The space mission, launched jointly by the European and Japanese space agencies, allowed the planet Mercury to be viewed up close for the first time.
A pair of linked orbiters, known collectively as BepiColombo, are photographed. several Photo October 1, during the long-awaited flyby of the innermost planet of our solar system. The images show Mercury’s northern hemisphere and dozens of craters dotting its surface, including one that has been the site of several volcanic explosions, according to the statement. European Space Agency… The image also shows the spacecraft antennas and magnetometer boom.
ESA and the Japan Space Research Agency launched BepiColombo in 2018 to take pictures of Mercury to learn more about its origin and evolution. Only two probes have ever visited the planet: Mariner 10, which flew in 1974 and 1975, and MESSENGER, which orbited Mercury from 2011 to 2015.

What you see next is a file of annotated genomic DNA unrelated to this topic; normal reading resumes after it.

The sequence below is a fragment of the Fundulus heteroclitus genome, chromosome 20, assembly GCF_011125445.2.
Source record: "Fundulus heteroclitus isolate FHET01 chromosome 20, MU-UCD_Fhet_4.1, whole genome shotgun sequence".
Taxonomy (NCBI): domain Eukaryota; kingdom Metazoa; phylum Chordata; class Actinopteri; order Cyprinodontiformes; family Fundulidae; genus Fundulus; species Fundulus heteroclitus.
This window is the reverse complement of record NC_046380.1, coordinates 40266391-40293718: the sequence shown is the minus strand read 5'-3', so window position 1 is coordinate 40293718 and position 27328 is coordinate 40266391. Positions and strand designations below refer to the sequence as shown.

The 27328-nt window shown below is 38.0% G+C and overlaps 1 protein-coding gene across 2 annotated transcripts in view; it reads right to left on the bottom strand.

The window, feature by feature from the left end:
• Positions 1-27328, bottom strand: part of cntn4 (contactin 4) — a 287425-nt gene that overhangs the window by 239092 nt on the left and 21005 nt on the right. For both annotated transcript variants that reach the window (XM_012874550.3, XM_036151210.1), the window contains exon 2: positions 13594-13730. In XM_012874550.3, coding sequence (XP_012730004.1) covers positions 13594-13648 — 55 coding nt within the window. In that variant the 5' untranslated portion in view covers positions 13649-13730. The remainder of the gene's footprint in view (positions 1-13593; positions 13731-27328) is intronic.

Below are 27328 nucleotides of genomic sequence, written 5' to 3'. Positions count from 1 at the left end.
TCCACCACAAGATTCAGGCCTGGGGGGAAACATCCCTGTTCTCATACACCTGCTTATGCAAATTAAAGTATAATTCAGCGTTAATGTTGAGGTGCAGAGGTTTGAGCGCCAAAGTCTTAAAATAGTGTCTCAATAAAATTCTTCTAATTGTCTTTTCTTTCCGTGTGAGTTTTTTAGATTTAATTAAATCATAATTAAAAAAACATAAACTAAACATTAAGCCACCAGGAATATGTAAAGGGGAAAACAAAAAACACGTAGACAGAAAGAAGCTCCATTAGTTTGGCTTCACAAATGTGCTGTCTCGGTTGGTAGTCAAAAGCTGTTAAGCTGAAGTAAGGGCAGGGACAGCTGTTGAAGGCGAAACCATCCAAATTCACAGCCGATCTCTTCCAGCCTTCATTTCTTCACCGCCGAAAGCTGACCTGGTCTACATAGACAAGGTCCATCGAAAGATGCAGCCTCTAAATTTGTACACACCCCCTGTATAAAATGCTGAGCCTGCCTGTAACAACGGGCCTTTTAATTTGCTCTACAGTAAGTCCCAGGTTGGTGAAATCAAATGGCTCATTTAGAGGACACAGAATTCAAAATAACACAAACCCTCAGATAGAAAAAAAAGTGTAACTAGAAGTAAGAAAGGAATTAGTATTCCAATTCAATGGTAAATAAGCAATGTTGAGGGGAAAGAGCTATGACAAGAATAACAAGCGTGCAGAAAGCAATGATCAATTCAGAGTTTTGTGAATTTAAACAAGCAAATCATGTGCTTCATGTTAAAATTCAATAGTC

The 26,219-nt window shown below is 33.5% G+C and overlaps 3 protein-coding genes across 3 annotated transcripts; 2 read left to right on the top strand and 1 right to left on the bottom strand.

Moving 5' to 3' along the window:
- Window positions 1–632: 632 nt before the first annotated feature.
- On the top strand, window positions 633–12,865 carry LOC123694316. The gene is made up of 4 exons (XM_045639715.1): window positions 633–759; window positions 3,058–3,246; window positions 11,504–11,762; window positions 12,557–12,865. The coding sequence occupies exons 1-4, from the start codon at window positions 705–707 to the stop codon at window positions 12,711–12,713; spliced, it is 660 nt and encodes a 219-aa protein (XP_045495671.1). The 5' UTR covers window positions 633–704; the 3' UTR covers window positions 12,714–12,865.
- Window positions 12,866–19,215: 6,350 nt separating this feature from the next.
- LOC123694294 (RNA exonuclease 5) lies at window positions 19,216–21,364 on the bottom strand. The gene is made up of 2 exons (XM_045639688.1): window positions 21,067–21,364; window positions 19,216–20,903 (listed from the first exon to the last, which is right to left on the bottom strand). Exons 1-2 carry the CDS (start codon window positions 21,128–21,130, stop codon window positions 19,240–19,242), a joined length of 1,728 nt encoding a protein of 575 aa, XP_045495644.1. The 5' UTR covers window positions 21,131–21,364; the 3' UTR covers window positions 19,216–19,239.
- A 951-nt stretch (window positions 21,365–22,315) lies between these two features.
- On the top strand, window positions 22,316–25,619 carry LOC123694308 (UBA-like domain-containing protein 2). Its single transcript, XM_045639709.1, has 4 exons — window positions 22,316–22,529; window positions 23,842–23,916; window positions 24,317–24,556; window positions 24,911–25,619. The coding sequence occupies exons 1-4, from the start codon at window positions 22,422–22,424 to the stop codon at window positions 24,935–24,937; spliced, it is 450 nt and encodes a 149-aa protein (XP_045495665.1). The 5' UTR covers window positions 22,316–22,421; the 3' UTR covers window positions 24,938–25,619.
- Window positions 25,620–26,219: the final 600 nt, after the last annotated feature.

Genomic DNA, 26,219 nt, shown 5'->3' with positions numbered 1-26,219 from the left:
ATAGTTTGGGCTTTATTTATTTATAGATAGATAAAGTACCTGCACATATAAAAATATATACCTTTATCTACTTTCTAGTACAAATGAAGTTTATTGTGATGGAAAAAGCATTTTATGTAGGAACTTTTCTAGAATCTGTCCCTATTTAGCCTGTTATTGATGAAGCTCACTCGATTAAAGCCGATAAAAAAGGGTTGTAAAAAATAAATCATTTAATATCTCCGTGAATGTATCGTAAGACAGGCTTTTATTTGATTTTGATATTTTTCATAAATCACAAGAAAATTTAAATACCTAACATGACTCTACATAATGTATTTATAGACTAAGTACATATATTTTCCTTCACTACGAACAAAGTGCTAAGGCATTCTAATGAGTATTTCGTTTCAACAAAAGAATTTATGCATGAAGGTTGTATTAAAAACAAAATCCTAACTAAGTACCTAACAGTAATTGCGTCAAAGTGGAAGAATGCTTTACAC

This week’s flyby was marked by BepiColombo’s first of six around Mercury. The space probes have passed within 124 miles (199 km) of the planet’s surface.
“The flyover was flawless from a spacecraft perspective, and it’s incredible to finally see our target planet,” said Elsa Montagnon, spacecraft operations manager. ESA press release…
“It was very interesting to see the first images of Mercury by BepiColombo and to understand what we see,” added David Rothery, head of the ESA Working Group on the Surface and Composition of Mercury. “This made me even more enthusiastic to explore the high quality scientific data that we need to get when in orbit around Mercury, because it is a planet that we do not fully understand yet.”
The next flyby of Mercury is scheduled for June next year, followed by four more in June 2023, September 2024, December 2024 and January 2025. If all goes according to plan, BepiColombo will slow enough to enter Mercury’s orbit. end of 2025… The two orbiters will then begin their main scientific mission: to map the surface of Mercury to study surface processes, composition and magnetic field.